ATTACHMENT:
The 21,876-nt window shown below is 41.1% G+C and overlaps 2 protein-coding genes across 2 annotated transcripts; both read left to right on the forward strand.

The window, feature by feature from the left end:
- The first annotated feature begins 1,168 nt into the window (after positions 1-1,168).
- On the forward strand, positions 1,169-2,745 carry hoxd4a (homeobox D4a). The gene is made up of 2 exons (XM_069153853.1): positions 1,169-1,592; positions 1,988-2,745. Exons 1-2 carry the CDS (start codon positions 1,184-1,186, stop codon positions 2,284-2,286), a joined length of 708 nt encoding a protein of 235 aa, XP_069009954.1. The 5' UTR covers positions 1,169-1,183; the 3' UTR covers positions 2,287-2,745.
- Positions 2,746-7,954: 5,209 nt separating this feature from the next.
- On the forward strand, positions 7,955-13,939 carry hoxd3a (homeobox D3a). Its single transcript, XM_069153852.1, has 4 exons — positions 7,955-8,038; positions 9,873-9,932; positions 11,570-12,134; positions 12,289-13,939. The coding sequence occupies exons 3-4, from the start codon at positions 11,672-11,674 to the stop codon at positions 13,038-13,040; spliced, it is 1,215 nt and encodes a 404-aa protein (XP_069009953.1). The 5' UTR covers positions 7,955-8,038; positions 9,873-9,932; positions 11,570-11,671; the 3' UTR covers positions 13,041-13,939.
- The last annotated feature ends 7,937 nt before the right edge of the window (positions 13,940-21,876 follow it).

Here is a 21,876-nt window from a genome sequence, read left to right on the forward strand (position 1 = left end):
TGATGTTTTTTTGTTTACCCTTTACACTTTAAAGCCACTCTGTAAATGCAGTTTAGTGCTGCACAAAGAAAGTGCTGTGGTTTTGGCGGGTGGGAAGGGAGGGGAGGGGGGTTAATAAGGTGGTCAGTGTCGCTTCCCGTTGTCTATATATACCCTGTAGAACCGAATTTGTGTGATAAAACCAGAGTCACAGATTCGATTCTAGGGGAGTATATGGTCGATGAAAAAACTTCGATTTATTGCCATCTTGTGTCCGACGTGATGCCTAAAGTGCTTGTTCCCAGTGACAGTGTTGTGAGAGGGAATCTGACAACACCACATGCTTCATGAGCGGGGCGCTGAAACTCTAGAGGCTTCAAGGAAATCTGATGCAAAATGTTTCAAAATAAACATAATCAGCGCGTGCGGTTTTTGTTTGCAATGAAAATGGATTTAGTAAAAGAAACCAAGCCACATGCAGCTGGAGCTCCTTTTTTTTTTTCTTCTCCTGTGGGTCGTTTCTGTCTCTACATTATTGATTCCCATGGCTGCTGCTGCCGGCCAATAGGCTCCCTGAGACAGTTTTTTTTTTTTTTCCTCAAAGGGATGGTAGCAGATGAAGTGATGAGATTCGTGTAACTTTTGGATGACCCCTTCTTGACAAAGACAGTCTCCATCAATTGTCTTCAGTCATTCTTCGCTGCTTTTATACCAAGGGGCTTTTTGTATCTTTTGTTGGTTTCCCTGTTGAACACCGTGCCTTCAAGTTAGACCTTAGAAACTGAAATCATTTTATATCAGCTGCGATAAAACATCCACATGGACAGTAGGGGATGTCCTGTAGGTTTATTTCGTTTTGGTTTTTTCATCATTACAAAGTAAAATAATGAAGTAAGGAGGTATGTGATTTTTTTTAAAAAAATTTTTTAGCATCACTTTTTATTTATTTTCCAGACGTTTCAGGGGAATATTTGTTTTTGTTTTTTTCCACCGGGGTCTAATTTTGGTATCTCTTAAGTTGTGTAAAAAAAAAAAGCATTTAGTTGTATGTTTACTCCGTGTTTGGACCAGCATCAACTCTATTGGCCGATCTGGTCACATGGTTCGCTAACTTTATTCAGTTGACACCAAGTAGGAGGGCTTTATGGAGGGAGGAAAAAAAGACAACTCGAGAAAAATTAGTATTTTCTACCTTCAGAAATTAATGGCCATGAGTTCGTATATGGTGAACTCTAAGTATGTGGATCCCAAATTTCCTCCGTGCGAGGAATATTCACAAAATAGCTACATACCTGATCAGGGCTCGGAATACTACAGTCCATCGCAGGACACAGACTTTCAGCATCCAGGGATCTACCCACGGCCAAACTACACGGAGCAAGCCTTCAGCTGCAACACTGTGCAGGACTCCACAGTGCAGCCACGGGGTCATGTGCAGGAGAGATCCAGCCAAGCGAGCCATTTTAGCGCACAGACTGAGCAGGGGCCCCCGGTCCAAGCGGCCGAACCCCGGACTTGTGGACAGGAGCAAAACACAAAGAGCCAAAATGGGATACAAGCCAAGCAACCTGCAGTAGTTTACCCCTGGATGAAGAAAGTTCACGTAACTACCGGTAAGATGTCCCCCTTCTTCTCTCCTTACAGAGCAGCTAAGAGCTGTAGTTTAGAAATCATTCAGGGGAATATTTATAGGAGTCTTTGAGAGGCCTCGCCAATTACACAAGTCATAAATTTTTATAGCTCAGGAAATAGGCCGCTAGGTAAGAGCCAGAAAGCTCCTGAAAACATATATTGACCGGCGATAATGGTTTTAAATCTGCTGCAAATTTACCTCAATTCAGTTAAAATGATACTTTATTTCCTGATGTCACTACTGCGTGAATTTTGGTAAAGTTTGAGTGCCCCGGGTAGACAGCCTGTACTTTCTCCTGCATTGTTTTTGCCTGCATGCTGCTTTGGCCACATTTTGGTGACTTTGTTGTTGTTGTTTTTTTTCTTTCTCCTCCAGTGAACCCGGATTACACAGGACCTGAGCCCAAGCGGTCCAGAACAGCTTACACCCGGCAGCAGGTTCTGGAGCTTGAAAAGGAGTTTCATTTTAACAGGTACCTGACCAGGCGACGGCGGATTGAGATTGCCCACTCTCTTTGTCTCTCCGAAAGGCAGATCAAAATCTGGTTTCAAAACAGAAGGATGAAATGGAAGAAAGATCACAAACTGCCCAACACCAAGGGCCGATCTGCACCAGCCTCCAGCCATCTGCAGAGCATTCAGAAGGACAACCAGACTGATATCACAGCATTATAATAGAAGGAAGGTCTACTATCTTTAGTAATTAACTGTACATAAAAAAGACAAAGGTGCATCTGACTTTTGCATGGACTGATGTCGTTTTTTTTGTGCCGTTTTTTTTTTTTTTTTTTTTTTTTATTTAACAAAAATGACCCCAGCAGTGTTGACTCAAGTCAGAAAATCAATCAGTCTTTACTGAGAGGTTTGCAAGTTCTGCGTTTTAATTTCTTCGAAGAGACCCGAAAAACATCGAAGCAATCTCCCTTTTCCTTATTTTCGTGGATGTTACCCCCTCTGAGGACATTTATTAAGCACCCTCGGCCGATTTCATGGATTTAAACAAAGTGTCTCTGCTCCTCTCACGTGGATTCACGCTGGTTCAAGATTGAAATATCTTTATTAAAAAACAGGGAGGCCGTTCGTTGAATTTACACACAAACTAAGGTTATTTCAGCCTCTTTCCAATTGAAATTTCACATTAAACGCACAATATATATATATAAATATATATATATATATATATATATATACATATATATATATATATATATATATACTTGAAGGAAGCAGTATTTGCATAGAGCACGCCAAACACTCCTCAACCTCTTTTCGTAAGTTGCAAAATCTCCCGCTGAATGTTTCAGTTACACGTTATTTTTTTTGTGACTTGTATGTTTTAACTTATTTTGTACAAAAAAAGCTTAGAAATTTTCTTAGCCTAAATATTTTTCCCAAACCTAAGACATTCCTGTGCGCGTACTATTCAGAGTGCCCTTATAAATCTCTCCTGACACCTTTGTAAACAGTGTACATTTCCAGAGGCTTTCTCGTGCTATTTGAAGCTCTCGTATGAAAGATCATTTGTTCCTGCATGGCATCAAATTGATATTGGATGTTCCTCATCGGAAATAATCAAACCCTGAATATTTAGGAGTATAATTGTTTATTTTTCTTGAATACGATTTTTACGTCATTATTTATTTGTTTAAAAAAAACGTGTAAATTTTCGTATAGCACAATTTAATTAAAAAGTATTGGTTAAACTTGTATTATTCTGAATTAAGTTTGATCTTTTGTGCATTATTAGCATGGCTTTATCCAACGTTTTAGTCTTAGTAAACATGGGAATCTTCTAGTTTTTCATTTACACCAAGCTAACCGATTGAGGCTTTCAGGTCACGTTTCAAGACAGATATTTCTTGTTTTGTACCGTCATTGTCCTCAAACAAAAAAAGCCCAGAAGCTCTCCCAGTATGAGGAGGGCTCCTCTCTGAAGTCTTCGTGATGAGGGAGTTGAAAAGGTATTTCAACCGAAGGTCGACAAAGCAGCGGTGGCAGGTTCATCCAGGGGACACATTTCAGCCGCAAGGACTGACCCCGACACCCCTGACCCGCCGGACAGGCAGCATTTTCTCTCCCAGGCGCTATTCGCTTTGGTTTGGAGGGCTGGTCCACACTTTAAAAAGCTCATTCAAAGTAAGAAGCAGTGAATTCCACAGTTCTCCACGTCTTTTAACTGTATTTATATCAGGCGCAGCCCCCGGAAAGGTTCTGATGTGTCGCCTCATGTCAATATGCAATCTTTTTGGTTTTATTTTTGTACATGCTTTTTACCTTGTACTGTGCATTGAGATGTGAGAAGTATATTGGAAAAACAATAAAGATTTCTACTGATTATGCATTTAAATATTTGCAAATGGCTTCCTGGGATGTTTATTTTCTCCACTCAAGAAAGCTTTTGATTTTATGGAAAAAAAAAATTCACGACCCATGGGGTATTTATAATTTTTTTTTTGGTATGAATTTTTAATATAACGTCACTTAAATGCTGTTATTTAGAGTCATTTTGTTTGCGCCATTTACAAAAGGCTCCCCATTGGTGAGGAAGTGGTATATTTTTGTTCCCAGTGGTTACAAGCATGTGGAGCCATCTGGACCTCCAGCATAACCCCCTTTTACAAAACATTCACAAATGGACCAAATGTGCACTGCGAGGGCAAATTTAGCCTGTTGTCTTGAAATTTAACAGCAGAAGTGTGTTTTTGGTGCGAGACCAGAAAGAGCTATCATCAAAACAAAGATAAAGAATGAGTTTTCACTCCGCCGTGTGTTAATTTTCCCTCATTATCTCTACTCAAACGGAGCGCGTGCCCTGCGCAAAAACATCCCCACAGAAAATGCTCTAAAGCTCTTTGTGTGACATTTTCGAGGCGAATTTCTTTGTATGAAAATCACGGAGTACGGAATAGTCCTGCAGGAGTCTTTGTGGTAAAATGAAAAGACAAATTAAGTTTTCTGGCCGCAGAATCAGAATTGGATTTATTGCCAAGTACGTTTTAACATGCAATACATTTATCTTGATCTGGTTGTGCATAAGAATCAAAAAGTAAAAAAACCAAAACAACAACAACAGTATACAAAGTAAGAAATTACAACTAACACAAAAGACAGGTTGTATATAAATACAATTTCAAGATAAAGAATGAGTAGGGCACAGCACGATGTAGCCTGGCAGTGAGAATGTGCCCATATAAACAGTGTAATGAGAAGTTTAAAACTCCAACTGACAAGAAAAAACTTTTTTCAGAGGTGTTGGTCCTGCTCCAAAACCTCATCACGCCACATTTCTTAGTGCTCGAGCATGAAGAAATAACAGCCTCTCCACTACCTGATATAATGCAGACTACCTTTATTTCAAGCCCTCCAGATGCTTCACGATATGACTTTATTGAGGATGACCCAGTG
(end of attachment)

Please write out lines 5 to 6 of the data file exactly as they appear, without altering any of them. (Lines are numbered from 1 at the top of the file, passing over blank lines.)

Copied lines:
- Positions 2,746-7,954: 5,209 nt separating this feature from the next.
- On the forward strand, positions 7,955-13,939 carry hoxd3a (homeobox D3a). Its single transcript, XM_069153852.1, has 4 exons — positions 7,955-8,038; positions 9,873-9,932; positions 11,570-12,134; positions 12,289-13,939. The coding sequence occupies exons 3-4, from the start codon at positions 11,672-11,674 to the stop codon at positions 13,038-13,040; spliced, it is 1,215 nt and encodes a 404-aa protein (XP_069009953.1). The 5' UTR covers positions 7,955-8,038; positions 9,873-9,932; positions 11,570-11,671; the 3' UTR covers positions 13,041-13,939.